You’ve heard the hullaballoo about recent legislative steps toward a carbon market. To which John Kerry responded last week, of his new climate bill, with a defensive: "I don't know what 'cap and trade' means. I don't think the average American does. This is not a cap-and-trade bill, it's a pollution reduction bill" (E&E Daily, Sept. 25).

Lo and behold, the bill in question – Clean Energy Jobs and American Power Act (CEJAPA), introduced in Senate this week by Kerry and Barbara Boxer – does in fact look far beyond cap and trade. Issues covered in the 821 page document include: nuclear worker training; federal procurement of water-efficient products; green jobs and worker transition; climate change adaptation programs for Great Lakes States; and flood control.

To highlight just one section of the bill that will likely be overshadowed by the cap and trade debate on the road to COP15: tucked away somewhere around page 290 of CEJAPA is an interesting 13 page section on public health policy and climate change. As this particular section of CEJAPA reads now in its first incarnation, it calls upon the Secretary of Health and Human Services to lay the foundation for a national strategic action plan for health issues that will arise or worsen as the climate continues to change. You know the drill – tropical diseases spreading as temperatures rise, water borne diseases flourishing with increased flooding, respiratory illness taking hold in polluted cities, sanitation issues being compounded by water shortage, and so on and so forth.

The bill also calls upon the Secretary to establish a permanent advisory board comprised of between 10 and 20 climate change, human services, and public health experts. Half of the advisory board members will be recommended by the president of the National Academy of Sciences. Together, they would address the following climate change related health issues:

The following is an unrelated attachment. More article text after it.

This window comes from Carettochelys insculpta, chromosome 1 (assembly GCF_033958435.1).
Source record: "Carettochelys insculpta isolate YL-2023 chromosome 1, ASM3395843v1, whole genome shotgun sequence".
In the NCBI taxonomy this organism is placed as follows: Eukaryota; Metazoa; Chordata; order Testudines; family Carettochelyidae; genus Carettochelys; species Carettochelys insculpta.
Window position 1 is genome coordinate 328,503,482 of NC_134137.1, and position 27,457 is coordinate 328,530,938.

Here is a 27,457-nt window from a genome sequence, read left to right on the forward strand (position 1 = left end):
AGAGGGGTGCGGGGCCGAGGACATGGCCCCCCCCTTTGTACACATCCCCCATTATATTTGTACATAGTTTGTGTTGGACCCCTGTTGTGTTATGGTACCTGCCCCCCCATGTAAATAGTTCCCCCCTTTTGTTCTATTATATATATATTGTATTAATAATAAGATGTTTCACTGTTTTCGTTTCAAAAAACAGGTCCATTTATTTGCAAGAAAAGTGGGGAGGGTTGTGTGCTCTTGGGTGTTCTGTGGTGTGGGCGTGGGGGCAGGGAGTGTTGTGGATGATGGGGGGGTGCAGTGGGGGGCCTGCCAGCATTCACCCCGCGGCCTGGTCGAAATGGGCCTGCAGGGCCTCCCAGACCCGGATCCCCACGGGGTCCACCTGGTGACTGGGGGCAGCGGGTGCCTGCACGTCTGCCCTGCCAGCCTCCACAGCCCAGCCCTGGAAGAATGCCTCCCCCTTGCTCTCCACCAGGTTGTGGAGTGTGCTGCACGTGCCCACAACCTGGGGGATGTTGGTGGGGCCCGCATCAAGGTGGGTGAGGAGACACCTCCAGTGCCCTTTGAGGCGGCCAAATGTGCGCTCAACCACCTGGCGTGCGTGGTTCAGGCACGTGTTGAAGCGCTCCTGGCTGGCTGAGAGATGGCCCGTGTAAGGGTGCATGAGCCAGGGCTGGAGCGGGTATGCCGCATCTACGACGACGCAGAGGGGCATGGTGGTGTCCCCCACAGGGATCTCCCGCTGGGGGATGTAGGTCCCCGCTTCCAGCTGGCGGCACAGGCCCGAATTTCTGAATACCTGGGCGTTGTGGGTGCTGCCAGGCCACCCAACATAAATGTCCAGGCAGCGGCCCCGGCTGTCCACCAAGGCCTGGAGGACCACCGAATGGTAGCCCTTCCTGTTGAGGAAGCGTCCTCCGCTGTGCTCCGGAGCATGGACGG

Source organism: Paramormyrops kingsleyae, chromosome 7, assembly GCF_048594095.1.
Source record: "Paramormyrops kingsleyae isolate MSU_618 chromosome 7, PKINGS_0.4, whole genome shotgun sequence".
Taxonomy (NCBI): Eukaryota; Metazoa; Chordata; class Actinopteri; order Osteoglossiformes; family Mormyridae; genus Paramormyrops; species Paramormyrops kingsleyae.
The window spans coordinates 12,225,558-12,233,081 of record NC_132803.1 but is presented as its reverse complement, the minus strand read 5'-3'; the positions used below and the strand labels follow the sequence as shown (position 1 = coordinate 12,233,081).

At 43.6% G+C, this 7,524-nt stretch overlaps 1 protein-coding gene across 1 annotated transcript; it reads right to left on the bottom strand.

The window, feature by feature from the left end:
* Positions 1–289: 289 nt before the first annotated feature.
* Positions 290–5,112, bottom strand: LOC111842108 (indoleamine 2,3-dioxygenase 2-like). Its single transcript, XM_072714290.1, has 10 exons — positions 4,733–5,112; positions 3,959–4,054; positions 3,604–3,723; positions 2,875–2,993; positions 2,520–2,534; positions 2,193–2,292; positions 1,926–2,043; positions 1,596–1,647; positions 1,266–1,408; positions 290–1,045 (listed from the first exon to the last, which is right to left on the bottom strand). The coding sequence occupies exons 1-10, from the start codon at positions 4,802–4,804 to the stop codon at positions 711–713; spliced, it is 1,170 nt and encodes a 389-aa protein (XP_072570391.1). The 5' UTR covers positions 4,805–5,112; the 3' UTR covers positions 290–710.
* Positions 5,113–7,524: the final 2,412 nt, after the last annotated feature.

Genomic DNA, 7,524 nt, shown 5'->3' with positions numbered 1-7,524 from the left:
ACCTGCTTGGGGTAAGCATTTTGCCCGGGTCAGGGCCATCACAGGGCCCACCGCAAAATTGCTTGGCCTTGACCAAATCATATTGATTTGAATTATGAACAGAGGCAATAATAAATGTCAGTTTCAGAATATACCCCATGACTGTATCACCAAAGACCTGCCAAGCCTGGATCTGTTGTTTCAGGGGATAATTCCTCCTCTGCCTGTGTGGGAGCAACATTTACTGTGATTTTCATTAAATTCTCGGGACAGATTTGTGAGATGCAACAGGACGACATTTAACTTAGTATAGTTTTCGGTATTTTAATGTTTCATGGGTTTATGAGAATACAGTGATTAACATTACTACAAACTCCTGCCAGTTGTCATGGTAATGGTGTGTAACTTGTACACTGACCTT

1. Water, food, and vector borne infectious diseases

2. Pulmonary effects, including responses to aeroallergens

3. Cardiovascular effects, including impacts of temperature extremes

4. Air pollution health effects, including heightened sensitivity to air pollution

5. Hazardous algal blooms

6. Mental and behavioral health impacts of climate change

7. The health of refugees, displaced persons, and vulnerable communities

8. The implications for communities vulnerable to health effects of climate change, as well as strategies for responding to climate change within these communities

9. Local and community-based health interventions for climate related health impacts.

Of these, “mental and behavioral health impacts of climate change,” seems closest to the cutting edge of the climate change and public health field. It’s an issue the CDC follows, but mainly in the context of mental health disorders resulting from catastrophic weather events like floods and Tsunamis, which uproot families and leave “environmental refugees” in their wake.

CEJAPA hearings should be under way before mid-October, according to the bill’s authors. It’ll be interesting to see if their vision for this “mental and behavioral health impacts” component of climate change adaptation extends beyond extreme weather events. Ideally, their vision would also account for subtler environment-related mental health issues – the effects of sound and light pollution on psychological health, links between lead poisoning and ADHD, even psychologist Richard Louv’s “nature deficit disorder.” Fingers crossed.